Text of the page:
The Police Newcastle City Hall 28 April 1980 9.15 (late) show
By 1980 The Police were one of the biggest bands in the world. In 1979 they had released their second album, Reggatta de Blanc, which topped the British charts for four weeks and included the UK number-one singles “Message in a Bottle” and “Walking on the Moon”. They headlined the first night of the Reading Festival in 1979, and, along with Thin Lizzy, were the highlight of the August Bank holiday weekend. So when Sting and Co returned to Newcastle in 1980 it was as triumphant heroes. They announced two shows at the City Hall, and early and late show on 28th April. Tickets went on sale by postal application only and the shows were massively over subscribed. I managed to get tickets for both shows, and Marie and I went along to the late show, having passed on the tickets to the earlier show to friends. We had great seats right down the front. Anticipation for the gigs was high, and The Police put on a great high energy show, to a rapturous reception from the home crowd. This was the last time I was to see The Police in a small venue. Other gigs from here on were outdoor shows at Milton Keynes Bowl and Gateshead Stadium. Setlist: Next to You; So Lonely; Walking on the Moon; Hole in My Life; Truth Hits Everybody; Bring on the Night; Driven to Tears; The Bed’s Too Big Without You; Message in a Bottle; Roxanne; Can’t Stand Losing You
The Police Newcastle City Hall 28 April 1980 9.15 (late) show
The Police Newcastle Mayfair 14 June 1979
The next time I saw The Police was at Newcastle Mayfair. By then they had hit the charts with Can’t Stand Losing You, So Lonely and Roxanne, and had built up a strong following. They were on the brink of the mega-stardom which was to follow, starting later that year when they hit No 1 in the UK with Message in a Bottle and Walking on the Moon. I was spoilt for choice this night. Dire Straits were playing the City Hall, and The Police at the Mayfair. Which gig to go to? Well I tried to go to both, as I often did in those days. So my mate and I saw Dire Straits at the City Hall, and then raced down to the Mayfair for the Police. I’ve already written about the Dire Straits gig which was sold out and great; this was the first time they had played the City Hall and it was at the time of Sultans of Swing. For once the timings worked. We arrived at the Mayfair in time for the Police’s set having missed support acts The Cramps and Bobby Henry. The Mayfair was packed, and the Police were just great. Sting was on top form and was getting heavily into his Yo..Yo..Yo.. reggae cum jazz / scat singing at the time. It was very clear that this band was much more than a punk band, and were a great pop act. I always found it strange going into a gig late. Its like arriving at a party where everyone has been drinking all night and you come along sober. When we entered the Mayfair it was packed, hot, sweaty and the Police were just coming on stage. Sting was wearing his boiler suit, Andy was chopping out some great guitar rhythms and Stewart was at the back pounding away on his drums. A great night. The next time I saw the Police was when they returned to play two triumphant shows at the City Hall.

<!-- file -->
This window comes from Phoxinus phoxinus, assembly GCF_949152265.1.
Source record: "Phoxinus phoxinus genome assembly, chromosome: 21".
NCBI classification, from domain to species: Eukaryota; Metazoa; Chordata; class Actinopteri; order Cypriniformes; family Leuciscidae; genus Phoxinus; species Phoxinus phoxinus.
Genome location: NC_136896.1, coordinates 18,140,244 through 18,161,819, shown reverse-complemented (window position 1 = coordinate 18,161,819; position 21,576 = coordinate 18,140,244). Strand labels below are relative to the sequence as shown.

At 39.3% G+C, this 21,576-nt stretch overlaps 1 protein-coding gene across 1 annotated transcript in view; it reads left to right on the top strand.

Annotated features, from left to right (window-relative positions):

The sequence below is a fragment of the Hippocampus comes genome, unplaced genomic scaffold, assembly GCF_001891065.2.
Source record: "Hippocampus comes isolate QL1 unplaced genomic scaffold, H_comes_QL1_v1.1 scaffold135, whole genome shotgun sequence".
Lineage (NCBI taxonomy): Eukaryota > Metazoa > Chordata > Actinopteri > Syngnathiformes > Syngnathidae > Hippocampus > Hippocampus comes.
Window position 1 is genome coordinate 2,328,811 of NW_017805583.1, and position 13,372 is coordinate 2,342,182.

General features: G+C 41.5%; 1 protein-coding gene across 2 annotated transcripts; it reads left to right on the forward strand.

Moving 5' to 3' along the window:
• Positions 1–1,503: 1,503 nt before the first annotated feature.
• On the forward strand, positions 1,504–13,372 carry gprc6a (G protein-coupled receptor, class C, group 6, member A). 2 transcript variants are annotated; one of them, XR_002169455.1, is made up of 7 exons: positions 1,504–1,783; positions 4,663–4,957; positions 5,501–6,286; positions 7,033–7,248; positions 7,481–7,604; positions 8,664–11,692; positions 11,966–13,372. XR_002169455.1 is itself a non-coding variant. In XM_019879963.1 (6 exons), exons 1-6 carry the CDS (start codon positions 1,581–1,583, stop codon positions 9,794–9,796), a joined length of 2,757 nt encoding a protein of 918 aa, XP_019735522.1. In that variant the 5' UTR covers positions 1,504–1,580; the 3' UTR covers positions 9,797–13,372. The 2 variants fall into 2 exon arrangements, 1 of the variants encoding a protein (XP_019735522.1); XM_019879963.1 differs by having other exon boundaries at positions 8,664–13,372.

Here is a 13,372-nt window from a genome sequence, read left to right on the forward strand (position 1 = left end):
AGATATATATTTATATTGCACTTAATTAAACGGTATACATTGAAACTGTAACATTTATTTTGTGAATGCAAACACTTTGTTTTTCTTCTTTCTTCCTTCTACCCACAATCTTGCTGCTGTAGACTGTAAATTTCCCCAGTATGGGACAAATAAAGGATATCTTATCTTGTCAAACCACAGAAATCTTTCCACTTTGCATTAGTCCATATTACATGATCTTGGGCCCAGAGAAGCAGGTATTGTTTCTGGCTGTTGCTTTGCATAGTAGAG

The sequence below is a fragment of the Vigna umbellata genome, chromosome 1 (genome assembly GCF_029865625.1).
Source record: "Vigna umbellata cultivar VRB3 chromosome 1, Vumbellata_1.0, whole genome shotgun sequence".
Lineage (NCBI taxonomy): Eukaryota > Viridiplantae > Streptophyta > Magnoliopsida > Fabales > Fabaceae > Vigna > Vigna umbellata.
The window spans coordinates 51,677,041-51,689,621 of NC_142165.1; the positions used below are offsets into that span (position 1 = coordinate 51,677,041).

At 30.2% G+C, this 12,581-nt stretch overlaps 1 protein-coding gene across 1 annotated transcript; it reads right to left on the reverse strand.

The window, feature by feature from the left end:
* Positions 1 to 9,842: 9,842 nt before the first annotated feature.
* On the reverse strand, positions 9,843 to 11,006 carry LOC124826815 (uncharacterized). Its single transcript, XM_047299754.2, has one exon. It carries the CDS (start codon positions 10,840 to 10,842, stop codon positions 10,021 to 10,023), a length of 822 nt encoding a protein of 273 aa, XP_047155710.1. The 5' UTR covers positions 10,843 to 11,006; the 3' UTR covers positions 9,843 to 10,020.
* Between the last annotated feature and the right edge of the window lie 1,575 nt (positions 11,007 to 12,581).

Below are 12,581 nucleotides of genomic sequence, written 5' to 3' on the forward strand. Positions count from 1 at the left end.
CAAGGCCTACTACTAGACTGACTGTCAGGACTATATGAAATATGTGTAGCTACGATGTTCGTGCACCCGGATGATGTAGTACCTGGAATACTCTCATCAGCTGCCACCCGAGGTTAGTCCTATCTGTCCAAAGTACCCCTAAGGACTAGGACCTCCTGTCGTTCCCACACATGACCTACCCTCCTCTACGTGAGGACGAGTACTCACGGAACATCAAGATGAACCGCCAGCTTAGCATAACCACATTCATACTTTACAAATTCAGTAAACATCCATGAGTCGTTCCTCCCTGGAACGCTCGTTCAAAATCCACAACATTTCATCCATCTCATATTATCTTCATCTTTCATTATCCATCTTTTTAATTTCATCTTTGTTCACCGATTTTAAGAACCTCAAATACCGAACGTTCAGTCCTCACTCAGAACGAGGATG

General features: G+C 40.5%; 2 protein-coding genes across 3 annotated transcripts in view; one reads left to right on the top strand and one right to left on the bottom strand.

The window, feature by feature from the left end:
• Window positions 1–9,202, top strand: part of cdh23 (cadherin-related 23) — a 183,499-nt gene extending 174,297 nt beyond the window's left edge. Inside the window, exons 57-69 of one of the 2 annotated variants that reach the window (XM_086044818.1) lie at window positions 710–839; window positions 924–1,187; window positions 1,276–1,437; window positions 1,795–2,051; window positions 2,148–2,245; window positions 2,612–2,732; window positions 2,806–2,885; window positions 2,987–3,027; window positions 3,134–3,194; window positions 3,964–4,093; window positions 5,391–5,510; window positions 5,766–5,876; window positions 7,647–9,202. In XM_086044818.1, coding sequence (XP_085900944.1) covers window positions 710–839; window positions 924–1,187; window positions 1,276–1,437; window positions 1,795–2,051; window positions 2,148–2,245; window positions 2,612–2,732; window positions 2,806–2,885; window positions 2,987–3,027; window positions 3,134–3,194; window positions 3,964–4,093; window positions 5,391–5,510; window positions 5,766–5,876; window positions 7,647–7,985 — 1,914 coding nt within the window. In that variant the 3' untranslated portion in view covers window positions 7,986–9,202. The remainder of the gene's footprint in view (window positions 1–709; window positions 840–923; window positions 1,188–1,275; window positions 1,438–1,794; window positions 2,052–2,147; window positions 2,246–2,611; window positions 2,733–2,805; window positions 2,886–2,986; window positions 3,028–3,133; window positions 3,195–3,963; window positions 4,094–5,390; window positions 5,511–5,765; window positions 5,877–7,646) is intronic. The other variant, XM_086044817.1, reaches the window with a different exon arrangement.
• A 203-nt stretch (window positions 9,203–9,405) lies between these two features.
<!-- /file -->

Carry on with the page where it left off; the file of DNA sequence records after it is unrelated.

I’d seen Sting several times in Last Exit and the Newcastle Big Band, and knew that he had gone down to London with Last Exit. The next thing I heard was that he had formed a punk band called the Police and was supporting an American punk singer called Cherry Vanilla who was touring the UK. The first chance to see this pairing was at a gig at Middlesbrough Rock Garden in early 1977. Cherry had been David Bowie’s USA publicist, and relocated to London in 1976. The set up for the tour was the Police as support act, with Sting and Stewart Copeland also playing in Cherry’s band. The Police line-up at the time was Sting on bass and vocals, Stewart Copeland on drums, and Henry Padovani on guitar. I remember thinking it a strange set-up. Here was the drummer from the prog-rock band Curved Air, a jazz bass player and an unknown guitarist supporting an American new wave singer. It didn’t seem that authentic at the time compared to other punk and new wave acts. I’d always been impressed by Sting in Last Exit, liked Curved Air, and was interested in the punk scene, and hence wanted to see Cherry Vanilla, so Marie and I went to the gig at the Rock Garden, which was on 12 March 1977. As it happened Cherry Vanilla didn’t turn up for some reason, and the Police headlined that night. Their set was pretty straight ahead punk as far as I can recall. The only recored output from that period was the single Fall Out. Their set at the time include Grand Hotel, which was a Last Exit song and Clouds in Venice, which was written by Stewart Copeland and his then wife Sonja Kristina (from Curved-Air). I recall the music as fast-paced typical 1977 speed punk. The Cherry Vanilla / Police pairing appeared at Newcastle Polytechnic on 6 May 1977. and Marie and I went along again. This time Cherry Vanilla did perform with Sting and Stewart in her band, the Police played their own short set, and the evening was opened by local band Penetration who were starting to gig around the region at the time. I was a big fan of Penetration and although their songs were just forming at the time, they were the highlight of that night for me.